This book from 1983 presents a series of interviews and discussions that Oz conducted with people with various points of view including Jews Palestinian Arabs and even a Christian cleric regarding the Israeli Palestinian conflict and the future of the State of Israel Other excellent books such as My Promised Land by Arie Shavit see also Like Dreamers by Yossi Klein Halevi provide a up to date perspective on these uestions Oz’s book is nonetheless worth reading for three reasons 1 deploying his writerly skills Oz does a wonderful job of bringing diverse perspectives to life on the page; 2 the conversations are helpful for understanding the state’s history and to some degree are relevant to issues today; and perhaps most importantly 3 Oz presents an impassioned argument for a liberal democratic secular vision of the Jewish State Responding to fervent right wing secular and religious views that Israel’s mission as a Jewish State is to dominate the Arab population within Israel rule over the Palestinians on the West Bank and to incorporate all of the territories occupied in 1967 into a Greater Israel Oz presents an elouent and forceful counter argument The paperback edition includes an afterward written in the early 1990’s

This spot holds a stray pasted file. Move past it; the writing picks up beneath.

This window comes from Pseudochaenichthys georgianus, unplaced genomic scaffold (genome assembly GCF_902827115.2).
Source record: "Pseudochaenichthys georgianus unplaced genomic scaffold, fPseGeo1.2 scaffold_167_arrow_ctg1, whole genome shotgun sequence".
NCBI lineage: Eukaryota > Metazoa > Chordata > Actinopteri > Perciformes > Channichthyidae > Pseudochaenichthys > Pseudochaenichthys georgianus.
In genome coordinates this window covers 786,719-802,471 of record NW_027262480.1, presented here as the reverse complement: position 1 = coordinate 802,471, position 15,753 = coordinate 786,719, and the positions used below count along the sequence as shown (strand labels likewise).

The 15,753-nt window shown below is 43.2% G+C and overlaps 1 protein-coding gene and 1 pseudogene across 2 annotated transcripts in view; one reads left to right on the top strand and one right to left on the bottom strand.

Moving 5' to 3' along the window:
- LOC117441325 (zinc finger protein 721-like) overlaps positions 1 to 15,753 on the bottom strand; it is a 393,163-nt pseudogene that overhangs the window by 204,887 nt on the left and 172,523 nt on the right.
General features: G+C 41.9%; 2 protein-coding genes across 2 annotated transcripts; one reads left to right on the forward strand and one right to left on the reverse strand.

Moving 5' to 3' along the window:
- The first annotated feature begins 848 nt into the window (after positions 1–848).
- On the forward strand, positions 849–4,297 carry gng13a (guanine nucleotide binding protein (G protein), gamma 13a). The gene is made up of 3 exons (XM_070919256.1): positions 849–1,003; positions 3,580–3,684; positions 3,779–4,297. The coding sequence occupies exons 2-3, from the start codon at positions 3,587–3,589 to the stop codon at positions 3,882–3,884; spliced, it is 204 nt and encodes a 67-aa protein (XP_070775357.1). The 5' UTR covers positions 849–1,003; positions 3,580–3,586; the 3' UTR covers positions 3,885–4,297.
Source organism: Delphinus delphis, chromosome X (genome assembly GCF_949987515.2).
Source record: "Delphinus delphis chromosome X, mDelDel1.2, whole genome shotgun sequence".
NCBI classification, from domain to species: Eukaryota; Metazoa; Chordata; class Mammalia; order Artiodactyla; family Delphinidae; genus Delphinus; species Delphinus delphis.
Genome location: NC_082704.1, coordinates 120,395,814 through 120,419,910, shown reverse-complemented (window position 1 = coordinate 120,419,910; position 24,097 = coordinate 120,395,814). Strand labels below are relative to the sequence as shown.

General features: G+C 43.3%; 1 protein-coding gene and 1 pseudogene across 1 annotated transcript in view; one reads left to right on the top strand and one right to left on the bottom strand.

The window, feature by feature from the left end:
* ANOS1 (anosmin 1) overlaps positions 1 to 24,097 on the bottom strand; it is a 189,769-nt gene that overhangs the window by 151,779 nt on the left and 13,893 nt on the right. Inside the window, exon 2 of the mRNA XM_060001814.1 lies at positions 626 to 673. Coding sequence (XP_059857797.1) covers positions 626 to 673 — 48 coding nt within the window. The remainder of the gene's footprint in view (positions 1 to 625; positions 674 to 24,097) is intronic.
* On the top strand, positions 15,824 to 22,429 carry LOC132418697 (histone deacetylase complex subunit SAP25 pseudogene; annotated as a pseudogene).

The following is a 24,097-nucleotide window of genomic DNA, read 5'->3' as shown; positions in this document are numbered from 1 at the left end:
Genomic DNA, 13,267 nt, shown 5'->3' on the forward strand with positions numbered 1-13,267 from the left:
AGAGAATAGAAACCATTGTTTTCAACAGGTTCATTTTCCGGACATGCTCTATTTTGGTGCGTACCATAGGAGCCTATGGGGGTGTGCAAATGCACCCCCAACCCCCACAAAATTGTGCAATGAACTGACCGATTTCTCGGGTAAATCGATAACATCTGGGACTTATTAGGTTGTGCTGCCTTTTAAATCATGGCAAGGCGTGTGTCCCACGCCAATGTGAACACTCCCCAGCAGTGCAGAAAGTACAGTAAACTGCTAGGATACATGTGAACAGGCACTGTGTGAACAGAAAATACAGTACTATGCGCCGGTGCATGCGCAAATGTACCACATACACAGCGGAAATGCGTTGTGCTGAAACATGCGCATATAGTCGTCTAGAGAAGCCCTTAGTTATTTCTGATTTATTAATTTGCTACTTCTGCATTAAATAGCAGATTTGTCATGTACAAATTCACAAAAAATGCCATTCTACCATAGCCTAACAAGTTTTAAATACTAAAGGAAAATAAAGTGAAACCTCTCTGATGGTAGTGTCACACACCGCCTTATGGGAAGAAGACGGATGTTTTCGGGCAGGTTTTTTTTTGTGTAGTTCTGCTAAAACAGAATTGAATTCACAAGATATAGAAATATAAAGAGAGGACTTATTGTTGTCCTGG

10. says:

    What Oz heard at different corners of Israel in 1982This book is a collection of streams of consciousness that the author listened to and reconstructed with his own commentaries and deliberation and published in the weekend editions of Davar the daily paper that was the mouthpiece of the original party of Ben GurionIn of themselves these independent windows into the existence and views of Israelis from different walks of life is well written interesting and very educational Clearly a caleidoscope of lifeThe author's thoughts and vew points which he put to those he engaged did not affect any and obviously not very popular or accepted neither then or 30 years later All they accomplished was to bring to light a deep split in Israeli society rather than build consensus The Israeli left kept losing credibility and strength and bled almost to deathTheir tactics and philosophy have turned off the majority of ISRAELIS